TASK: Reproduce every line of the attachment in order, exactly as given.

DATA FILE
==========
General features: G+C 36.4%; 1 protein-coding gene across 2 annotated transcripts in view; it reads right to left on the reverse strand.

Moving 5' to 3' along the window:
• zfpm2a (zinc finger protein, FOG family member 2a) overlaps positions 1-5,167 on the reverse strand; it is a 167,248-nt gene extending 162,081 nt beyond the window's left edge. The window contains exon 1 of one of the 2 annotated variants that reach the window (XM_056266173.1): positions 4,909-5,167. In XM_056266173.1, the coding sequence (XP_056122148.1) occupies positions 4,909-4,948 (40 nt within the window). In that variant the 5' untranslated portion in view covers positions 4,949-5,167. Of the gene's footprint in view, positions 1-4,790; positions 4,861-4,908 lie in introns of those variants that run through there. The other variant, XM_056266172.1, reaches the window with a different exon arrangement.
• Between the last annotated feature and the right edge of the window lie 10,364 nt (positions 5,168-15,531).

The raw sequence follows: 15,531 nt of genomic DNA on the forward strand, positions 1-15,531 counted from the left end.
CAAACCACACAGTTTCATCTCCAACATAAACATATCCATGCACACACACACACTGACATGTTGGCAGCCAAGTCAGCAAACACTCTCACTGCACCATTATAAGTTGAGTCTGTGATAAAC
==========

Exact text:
General features: G+C 36.4%; 1 protein-coding gene across 2 annotated transcripts in view; it reads right to left on the reverse strand.

Moving 5' to 3' along the window:
• zfpm2a (zinc finger protein, FOG family member 2a) overlaps positions 1-5,167 on the reverse strand; it is a 167,248-nt gene extending 162,081 nt beyond the window's left edge. The window contains exon 1 of one of the 2 annotated variants that reach the window (XM_056266173.1): positions 4,909-5,167. In XM_056266173.1, the coding sequence (XP_056122148.1) occupies positions 4,909-4,948 (40 nt within the window). In that variant the 5' untranslated portion in view covers positions 4,949-5,167. Of the gene's footprint in view, positions 1-4,790; positions 4,861-4,908 lie in introns of those variants that run through there. The other variant, XM_056266172.1, reaches the window with a different exon arrangement.
• Between the last annotated feature and the right edge of the window lie 10,364 nt (positions 5,168-15,531).

The raw sequence follows: 15,531 nt of genomic DNA on the forward strand, positions 1-15,531 counted from the left end.
CAAACCACACAGTTTCATCTCCAACATAAACATATCCATGCACACACACACACTGACATGTTGGCAGCCAAGTCAGCAAACACTCTCACTGCACCATTATAAGTTGAGTCTGTGATAAAC